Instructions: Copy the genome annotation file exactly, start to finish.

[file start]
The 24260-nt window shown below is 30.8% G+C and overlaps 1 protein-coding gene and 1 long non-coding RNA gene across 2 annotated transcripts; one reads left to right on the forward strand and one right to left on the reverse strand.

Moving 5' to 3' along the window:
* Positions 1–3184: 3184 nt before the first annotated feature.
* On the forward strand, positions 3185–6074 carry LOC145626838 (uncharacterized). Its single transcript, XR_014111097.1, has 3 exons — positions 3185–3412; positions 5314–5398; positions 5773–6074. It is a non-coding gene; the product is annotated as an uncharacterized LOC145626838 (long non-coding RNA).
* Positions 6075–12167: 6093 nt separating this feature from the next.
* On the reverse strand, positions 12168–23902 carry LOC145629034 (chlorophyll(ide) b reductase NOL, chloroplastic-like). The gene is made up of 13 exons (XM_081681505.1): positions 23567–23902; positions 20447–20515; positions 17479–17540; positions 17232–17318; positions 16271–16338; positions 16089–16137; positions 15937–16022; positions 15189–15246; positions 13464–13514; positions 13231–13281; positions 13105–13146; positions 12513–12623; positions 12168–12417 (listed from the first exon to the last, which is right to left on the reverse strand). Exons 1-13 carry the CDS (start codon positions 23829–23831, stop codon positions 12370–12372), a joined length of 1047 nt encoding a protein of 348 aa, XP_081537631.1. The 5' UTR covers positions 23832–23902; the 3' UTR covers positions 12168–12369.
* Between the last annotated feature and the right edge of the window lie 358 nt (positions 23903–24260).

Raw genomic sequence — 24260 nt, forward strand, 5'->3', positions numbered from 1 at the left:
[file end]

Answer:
The 24260-nt window shown below is 30.8% G+C and overlaps 1 protein-coding gene and 1 long non-coding RNA gene across 2 annotated transcripts; one reads left to right on the forward strand and one right to left on the reverse strand.

Moving 5' to 3' along the window:
* Positions 1–3184: 3184 nt before the first annotated feature.
* On the forward strand, positions 3185–6074 carry LOC145626838 (uncharacterized). Its single transcript, XR_014111097.1, has 3 exons — positions 3185–3412; positions 5314–5398; positions 5773–6074. It is a non-coding gene; the product is annotated as an uncharacterized LOC145626838 (long non-coding RNA).
* Positions 6075–12167: 6093 nt separating this feature from the next.
* On the reverse strand, positions 12168–23902 carry LOC145629034 (chlorophyll(ide) b reductase NOL, chloroplastic-like). The gene is made up of 13 exons (XM_081681505.1): positions 23567–23902; positions 20447–20515; positions 17479–17540; positions 17232–17318; positions 16271–16338; positions 16089–16137; positions 15937–16022; positions 15189–15246; positions 13464–13514; positions 13231–13281; positions 13105–13146; positions 12513–12623; positions 12168–12417 (listed from the first exon to the last, which is right to left on the reverse strand). Exons 1-13 carry the CDS (start codon positions 23829–23831, stop codon positions 12370–12372), a joined length of 1047 nt encoding a protein of 348 aa, XP_081537631.1. The 5' UTR covers positions 23832–23902; the 3' UTR covers positions 12168–12369.
* Between the last annotated feature and the right edge of the window lie 358 nt (positions 23903–24260).

Raw genomic sequence — 24260 nt, forward strand, 5'->3', positions numbered from 1 at the left: